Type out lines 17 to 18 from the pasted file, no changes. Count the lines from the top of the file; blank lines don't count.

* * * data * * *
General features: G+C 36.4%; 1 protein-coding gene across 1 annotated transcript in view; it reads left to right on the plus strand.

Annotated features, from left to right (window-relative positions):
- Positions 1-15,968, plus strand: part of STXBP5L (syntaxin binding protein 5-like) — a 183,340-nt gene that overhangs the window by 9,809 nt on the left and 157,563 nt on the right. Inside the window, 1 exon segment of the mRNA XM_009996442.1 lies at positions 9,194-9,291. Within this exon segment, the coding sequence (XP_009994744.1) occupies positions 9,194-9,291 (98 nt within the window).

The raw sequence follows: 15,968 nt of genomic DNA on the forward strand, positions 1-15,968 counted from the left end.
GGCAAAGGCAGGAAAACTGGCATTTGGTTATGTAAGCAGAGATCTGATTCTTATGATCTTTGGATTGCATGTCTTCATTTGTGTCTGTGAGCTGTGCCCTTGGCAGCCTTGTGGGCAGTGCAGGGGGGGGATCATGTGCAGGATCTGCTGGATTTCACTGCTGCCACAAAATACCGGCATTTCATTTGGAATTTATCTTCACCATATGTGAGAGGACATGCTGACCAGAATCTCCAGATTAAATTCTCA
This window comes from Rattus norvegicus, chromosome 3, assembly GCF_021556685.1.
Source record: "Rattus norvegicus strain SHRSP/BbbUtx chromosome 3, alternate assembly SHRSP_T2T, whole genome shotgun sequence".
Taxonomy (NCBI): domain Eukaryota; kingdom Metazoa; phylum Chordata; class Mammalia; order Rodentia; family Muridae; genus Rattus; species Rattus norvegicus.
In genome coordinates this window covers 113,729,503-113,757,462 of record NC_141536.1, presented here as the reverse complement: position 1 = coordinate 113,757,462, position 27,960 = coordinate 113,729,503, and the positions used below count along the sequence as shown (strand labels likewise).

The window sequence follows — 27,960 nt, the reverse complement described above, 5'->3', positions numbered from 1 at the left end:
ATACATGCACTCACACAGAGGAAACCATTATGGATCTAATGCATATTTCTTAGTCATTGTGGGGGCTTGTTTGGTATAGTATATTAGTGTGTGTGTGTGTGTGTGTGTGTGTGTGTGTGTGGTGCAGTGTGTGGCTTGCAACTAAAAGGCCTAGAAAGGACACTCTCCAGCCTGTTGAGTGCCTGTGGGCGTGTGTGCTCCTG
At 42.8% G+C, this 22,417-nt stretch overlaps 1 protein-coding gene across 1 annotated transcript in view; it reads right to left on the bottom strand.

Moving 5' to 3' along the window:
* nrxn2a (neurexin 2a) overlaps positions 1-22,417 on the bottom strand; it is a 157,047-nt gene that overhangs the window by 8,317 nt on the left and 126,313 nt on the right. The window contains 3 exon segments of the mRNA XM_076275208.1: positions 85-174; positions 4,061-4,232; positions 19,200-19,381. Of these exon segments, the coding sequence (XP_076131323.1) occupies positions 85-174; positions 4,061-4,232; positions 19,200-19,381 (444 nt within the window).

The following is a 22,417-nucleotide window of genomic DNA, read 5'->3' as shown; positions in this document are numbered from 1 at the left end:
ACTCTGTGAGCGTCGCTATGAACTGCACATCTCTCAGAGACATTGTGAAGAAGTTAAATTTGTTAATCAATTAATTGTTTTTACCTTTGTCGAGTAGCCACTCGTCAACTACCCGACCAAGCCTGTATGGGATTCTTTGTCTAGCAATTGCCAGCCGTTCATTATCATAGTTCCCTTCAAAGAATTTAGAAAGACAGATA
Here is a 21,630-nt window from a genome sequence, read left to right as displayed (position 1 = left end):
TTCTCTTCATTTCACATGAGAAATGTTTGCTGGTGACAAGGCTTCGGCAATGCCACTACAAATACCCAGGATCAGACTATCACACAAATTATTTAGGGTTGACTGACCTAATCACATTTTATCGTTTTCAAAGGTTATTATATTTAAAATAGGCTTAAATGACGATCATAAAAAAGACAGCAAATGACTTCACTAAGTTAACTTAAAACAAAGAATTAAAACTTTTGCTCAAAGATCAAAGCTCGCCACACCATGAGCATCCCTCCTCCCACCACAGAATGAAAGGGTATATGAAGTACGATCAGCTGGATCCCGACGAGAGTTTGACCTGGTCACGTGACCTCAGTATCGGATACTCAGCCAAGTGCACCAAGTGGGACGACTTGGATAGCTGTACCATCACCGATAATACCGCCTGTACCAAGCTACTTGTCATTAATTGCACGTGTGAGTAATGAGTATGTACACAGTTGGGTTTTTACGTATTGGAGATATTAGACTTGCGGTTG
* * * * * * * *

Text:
Here is a 21,630-nt window from a genome sequence, read left to right as displayed (position 1 = left end):
TTCTCTTCATTTCACATGAGAAATGTTTGCTGGTGACAAGGCTTCGGCAATGCCACTACAAATACCCAGGATCAGACTATCACACAAATTATTTAGGGTTGACTGACCTAATCACATTTTATCGTTTTCAAAGGTTATTATATTTAAAATAGGCTTAAATGACGATCATAAAAAAGACAGCAAATGACTTCACTAAGTTAACTTAAAACAAAGAATTAAAACTTTTGCTCAAAGATCAAAGCTCGCCACACCATGAGCATCCCTCCTCCCACCACAGAATGAAAGGGTATATGAAGTACGATCAGCTGGATCCCGACGAGAGTTTGACCTGGTCACGTGACCTCAGTATCGGATACTCAGCCAAGTGCACCAAGTGGGACGACTTGGATAGCTGTACCATCACCGATAATACCGCCTGTACCAAGCTACTTGTCATTAATTGCACGTGTGAGTAATGAGTATGTACACAGTTGGGTTTTTACGTATTGGAGATATTAGACTTGCGGTTG